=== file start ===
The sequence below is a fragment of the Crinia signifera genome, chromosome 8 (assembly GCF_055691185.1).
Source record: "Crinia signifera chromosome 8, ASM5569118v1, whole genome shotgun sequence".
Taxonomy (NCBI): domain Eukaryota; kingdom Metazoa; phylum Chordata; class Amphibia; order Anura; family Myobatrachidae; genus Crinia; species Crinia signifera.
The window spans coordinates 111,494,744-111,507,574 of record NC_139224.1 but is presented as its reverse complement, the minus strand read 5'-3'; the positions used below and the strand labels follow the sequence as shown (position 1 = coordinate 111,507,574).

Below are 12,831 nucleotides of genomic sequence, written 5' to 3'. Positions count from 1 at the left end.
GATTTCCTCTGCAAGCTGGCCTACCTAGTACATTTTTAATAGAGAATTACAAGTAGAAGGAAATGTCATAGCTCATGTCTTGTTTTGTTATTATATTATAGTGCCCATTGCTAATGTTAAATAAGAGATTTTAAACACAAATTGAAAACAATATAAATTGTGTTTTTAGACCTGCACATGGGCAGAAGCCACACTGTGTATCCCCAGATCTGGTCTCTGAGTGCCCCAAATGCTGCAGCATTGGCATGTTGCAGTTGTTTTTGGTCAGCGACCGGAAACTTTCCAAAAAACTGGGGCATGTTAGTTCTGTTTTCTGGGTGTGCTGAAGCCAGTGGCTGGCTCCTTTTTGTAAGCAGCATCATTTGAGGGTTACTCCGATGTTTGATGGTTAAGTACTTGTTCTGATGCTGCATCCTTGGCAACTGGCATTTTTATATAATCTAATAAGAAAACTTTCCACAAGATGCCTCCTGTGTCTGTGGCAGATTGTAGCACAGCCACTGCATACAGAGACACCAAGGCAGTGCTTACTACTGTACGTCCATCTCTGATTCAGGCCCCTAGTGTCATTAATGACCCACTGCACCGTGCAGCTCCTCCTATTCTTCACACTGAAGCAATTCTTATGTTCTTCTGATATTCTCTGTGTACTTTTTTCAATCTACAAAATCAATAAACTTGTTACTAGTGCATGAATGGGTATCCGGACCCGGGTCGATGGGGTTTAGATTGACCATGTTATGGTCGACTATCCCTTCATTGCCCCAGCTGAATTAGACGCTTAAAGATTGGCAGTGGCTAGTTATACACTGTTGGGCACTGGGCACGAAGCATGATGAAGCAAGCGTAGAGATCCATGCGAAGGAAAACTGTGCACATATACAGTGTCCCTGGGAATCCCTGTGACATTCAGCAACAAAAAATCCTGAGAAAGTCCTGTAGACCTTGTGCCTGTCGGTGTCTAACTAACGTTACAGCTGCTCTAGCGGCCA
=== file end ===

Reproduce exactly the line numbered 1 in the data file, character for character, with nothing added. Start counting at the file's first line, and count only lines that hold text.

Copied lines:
The sequence below is a fragment of the Crinia signifera genome, chromosome 8 (assembly GCF_055691185.1).